Princesses aren’t so perfect

The idea of “skinny is beautiful” becomes ingrained in children’s minds at such young ages.  Disney Princesses could be one reason for this phenomenon. All of the Disney Princesses that are beloved by the world are are tall, skinny and beautiful.  From these Disney movies, many young individuals learn that the only way to receive a boy’s attention and be happy is to be beautiful.  According to the portrayals in these movies, being “beautiful” is defined as being thin.  Rebecca Sternberg wrote an article about “the Disney Effect” and talks about the fact that the first six Disney princess that were created were all slim, tall. beautiful girls.

Urusula from “The Little Mermaid”

Research shows that girls expressed greater body image dissatisfaction scores after they watch Disney Movies. In all of the fairy tales that we have been told, the heroic prince and princess are always portrayed as beautiful and “good”, however the evil characters are perceived as ugly and mean, (Asawarachan, 2013).  In most of the Disney movies, the beautiful characters are never shown to be “bad”.  Disney characters help to uphold the stereotype of “what is beautiful is good” (Bazzini, Curtin, Joslin, Regan & Martz, 2010). Ursula from The Little Mermaid, is an evil octopus who tries to steal King Triton’s throne. Her character is not only ugly, but is also fat. This just reinforces to children that you will only be liked if you are skinny and beautiful.

Joanna Morelli, a junior at James Madison University, shared with me her view on Disney’s portrayal of princesses.  She stated that Disney princesses give children an unrealistic expectation of beauty and said, “I’ve always wanted to have Ariel’s body. Even in middle school I was still convinced that was the perfect body.” She then went on to tell me how she believed Disney Princess movies contain many bad values, therefore will not allow her children watch these movies in the future. These movies have many negative impacts on young children- especially when it comes to body issues. Lastly she says, “In order to get a realistic view of body image, people need to distance themselves from media and movies. Coming to college has definitely helped me broaden my views.”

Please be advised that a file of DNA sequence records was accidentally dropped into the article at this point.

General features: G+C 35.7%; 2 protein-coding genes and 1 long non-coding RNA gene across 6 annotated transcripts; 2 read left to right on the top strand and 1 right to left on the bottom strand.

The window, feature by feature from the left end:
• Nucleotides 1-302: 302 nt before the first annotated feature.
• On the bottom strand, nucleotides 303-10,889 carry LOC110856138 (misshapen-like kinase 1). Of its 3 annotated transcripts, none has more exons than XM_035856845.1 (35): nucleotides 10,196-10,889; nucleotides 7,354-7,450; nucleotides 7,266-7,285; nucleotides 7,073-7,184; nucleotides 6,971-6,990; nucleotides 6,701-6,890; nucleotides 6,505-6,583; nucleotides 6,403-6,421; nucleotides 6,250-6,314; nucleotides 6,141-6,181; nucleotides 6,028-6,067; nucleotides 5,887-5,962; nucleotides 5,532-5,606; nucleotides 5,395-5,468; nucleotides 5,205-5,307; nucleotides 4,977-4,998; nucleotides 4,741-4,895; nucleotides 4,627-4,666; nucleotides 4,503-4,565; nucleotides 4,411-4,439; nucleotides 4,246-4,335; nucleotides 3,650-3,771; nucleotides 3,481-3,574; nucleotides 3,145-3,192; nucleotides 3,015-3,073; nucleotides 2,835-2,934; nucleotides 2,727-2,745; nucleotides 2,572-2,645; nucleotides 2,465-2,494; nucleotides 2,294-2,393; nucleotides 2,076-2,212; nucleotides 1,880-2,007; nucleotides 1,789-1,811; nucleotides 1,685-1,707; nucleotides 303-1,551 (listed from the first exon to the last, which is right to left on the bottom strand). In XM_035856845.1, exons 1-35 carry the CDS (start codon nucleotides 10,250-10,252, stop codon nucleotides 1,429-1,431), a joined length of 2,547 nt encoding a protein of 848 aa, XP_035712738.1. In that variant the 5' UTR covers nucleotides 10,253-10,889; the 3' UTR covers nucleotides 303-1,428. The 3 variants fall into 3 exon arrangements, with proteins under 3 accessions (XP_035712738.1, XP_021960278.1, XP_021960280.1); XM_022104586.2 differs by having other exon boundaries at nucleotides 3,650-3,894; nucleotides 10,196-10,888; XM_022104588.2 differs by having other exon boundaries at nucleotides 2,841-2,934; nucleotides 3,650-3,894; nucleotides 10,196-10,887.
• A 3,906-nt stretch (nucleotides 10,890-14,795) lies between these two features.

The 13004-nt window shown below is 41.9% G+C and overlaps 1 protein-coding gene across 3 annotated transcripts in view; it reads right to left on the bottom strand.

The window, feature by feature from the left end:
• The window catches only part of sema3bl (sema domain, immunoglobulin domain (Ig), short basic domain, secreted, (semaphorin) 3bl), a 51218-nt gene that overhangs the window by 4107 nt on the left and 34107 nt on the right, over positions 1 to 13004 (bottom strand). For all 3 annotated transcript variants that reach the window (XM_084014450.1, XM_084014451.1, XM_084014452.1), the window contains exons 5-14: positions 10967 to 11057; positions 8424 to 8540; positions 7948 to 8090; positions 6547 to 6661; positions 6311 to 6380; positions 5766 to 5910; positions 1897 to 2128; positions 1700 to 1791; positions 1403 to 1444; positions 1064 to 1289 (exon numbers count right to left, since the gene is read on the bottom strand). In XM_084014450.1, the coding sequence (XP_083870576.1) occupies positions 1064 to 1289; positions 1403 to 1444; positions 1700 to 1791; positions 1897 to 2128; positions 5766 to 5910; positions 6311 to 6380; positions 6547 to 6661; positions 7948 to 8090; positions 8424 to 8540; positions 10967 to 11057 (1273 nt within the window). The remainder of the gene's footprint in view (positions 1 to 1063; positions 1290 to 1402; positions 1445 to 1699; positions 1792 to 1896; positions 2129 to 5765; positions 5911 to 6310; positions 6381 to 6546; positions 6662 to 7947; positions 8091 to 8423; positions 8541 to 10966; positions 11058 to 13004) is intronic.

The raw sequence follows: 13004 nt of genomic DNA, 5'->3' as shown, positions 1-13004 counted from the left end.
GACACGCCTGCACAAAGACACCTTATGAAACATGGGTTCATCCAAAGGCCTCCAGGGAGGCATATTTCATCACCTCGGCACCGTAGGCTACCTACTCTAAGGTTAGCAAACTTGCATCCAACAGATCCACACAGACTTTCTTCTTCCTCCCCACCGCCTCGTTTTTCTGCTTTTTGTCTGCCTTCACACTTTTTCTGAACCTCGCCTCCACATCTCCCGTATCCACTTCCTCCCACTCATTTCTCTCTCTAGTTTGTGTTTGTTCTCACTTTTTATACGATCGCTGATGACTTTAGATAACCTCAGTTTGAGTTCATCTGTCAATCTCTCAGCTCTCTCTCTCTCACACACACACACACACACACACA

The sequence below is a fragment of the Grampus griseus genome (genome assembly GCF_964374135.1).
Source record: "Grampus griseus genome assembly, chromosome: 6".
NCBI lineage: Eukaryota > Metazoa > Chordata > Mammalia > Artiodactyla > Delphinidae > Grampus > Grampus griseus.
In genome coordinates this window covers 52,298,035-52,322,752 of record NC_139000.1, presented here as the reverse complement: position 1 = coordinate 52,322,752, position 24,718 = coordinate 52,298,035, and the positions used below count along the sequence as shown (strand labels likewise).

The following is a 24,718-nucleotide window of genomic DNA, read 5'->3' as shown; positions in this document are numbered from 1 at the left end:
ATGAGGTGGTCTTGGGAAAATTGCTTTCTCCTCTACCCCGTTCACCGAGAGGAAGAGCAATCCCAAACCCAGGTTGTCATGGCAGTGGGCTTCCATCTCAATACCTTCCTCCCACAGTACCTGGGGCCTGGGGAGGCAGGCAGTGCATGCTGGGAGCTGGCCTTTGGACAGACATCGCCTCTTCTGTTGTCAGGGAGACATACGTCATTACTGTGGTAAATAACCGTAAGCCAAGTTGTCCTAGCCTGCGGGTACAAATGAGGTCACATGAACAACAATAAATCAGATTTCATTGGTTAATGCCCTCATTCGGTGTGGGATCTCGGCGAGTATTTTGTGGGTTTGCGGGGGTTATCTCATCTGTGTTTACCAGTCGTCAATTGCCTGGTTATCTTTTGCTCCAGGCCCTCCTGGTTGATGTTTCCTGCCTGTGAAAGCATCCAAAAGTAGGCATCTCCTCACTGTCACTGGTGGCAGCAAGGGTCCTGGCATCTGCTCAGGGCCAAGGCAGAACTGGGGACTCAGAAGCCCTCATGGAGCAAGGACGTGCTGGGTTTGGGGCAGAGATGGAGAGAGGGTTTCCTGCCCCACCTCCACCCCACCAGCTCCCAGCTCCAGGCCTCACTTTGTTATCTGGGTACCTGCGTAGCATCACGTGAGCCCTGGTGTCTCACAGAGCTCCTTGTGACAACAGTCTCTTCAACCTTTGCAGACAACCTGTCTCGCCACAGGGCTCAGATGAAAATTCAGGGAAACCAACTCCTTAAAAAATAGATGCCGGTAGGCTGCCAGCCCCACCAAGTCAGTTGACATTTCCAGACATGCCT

http://www.huffingtonpost.com/2014/10/30/disney-princess-real-waistline_n_6076634.html

Ariel on the left is the way Disney created her, on the right is how she would look with a real waistline. Morelli wanted to look like Disney’s Ariel all her life. Maybe if Disney made Ariel look like the picture on the right, Morelli would be happier with her body.

The influence of these princesses on individuals all over the world is immense.  Personally, I have always wanted to have the body of Jasmine. Not only is she pretty, she also is skinny and powerful. Until recently, I have never really noticed how much these beloved Disney Princesses and Princes affect individuals.  If just Disney movies can have such long lasting effects on girls and women, what other negative influences are there that we do not even realize exist?

http://www.huffingtonpost.com/2014/10/30/disney-princess-real-waistline_n_6076634.html

Jasmine the way Disney created her, and Jasmine with a real waistline.

If you want to see more Disney Princesses with real waistlines click here!

Sources:

https://storify.com/sternb13/the-disney-princess-effect-on-young-girls-and-femi

Bazzini, D., Curtin, L., Joslin, S., Regan, S., & Martz, D. (2010). Do animated Disney characters portray and promote the beauty-goodness stereotype? Journal of Applied Social Psychology, 40(10), 2687-2709. Retrieved October 30, 2014, from http://digital.library.unt.edu/ark:/67531/metadc271773/m2/1/high_res_d/dissertation.pdf

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